Solaris: Offworld Combat (Rift, Quest) – August (PSVR in 2020)
The makers of Firewall: Zero Hour return with a new multiplayer VR shooter that trades Rainbow Six for Unreal Tournament. Solaris offers 4 v 4 battles in which players sprint and slide across maps, picking up new weapons and finding the high ground. Given the developer’s past experience, we’re hoping for a top-quality VR shooter here.
Star Wars: Squadrons (PSVR, PC VR) – October 2nd
We’ve been lucky enough to have lived out several Star Wars dreams in VR already, but Star Wars: Squadrons seems to have struck a particular chord with the fanbase. The chance to jump into the cockpit of an X-Wing or TIE Fighter in VR makes us a little weak at the knees. Fortunately, we’ll be seated for its online multiplayer battles and single-player campaign, though. This is probably the most anticipated of the upcoming VR games in 2020.
Medal of Honor: Above And Beyond (Rift) – 2020
Respawn Entertainment is one of the game’s industry’s best developers, which gives you more than enough reason to be excited for Medal of Honor: Above and Beyond. Add in that this Oculus exclusive sees the developer return to a series it helped established as Infinity Ward, plus the promise of an expansive campaign and multiplayer support, and you have one of the most promising games of 2020.
Lone Echo 2 (Rift) – 2020
Lone Echo’s sequel has been a long time coming, but we’re hoping it finally enters orbit in the second half of this year. It’s high time we checked in on Liv and Jack after the first space odyssey’s dramatic cliffhanger and, now that Ready at Dawn is owned by Facebook itself, we wouldn’t expect this Oculus exclusive to hold back.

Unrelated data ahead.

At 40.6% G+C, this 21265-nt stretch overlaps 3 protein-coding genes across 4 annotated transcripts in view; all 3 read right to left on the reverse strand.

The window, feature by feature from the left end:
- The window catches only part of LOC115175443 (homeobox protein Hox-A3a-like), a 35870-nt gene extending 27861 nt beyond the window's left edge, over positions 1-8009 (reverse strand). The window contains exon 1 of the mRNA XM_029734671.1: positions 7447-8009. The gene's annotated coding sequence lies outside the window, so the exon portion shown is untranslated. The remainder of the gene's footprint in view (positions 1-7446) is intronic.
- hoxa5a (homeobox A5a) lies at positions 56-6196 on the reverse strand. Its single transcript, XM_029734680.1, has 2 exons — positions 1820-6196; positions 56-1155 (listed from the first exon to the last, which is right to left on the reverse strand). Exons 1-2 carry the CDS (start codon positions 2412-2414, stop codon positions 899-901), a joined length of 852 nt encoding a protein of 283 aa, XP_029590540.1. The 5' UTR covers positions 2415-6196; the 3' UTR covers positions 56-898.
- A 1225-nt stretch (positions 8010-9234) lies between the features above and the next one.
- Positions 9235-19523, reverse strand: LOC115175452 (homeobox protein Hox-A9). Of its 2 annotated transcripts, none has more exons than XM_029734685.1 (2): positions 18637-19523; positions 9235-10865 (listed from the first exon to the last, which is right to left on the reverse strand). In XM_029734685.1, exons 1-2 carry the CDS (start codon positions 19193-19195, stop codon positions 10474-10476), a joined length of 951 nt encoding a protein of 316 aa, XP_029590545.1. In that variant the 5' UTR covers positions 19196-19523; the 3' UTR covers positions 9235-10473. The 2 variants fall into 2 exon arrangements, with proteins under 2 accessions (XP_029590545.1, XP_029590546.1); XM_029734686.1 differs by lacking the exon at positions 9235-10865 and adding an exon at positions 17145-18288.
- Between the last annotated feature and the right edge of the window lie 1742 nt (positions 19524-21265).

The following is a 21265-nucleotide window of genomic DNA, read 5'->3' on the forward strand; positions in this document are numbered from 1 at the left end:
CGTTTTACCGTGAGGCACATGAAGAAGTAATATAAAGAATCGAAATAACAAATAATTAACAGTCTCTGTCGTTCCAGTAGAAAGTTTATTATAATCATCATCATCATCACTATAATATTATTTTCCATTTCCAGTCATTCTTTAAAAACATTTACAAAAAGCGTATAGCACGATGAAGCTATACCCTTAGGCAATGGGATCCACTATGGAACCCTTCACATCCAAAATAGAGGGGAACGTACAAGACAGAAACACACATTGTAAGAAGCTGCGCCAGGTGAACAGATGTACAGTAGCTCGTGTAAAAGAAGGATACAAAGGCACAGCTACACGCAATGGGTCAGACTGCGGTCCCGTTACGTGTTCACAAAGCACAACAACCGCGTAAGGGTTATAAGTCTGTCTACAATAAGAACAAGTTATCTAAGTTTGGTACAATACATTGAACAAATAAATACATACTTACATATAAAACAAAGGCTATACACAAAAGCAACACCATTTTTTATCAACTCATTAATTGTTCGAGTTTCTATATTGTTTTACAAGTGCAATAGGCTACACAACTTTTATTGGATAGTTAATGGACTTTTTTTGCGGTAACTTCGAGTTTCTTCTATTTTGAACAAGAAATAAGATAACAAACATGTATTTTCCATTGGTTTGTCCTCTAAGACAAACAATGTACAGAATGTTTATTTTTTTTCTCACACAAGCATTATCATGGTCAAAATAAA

The Walking Dead: Onslaught (PSVR, PC VR) – 2020
The Walking Dead: Saints & Sinners may have stolen hearts and minds on PC VR and PSVR platforms already, but we’re just as excited for VR veteran Survios’ take on the zombie franchise. Aimed at the TV show instead of the comics, Onslaught delivers a full campaign with iconic characters including none other than Darryl Dixon, voiced by Norman Reedus himself. Definitely keep this on your radar for upcoming VR games 2020.
Blankos Block Party is a colorful and intriguing-looking MMO party game of sorts that features a unique setup. The premise is that this game takes place in a world where vinyl toys come to life and have their own lives when humans aren’t looking.
As part of GameSpot’s gaming celebration Play For All, we caught up with Mythical Games chief creative officer Jamie Jackson who told us all about this imaginative project. In the video, Jackson talks about numerous aspects of the game, including its robust-looking level-editor that allows players to create basically anything they can imagine.
Basically, Blankos Block Party seems to combine the free-flowing gameplay of titles like Fortnite and Roblox with the aesthetic charm of a Funko Pop vinyl toy come to life. A beta test for the game launches later this year, so keep checking back with GameSpot for more!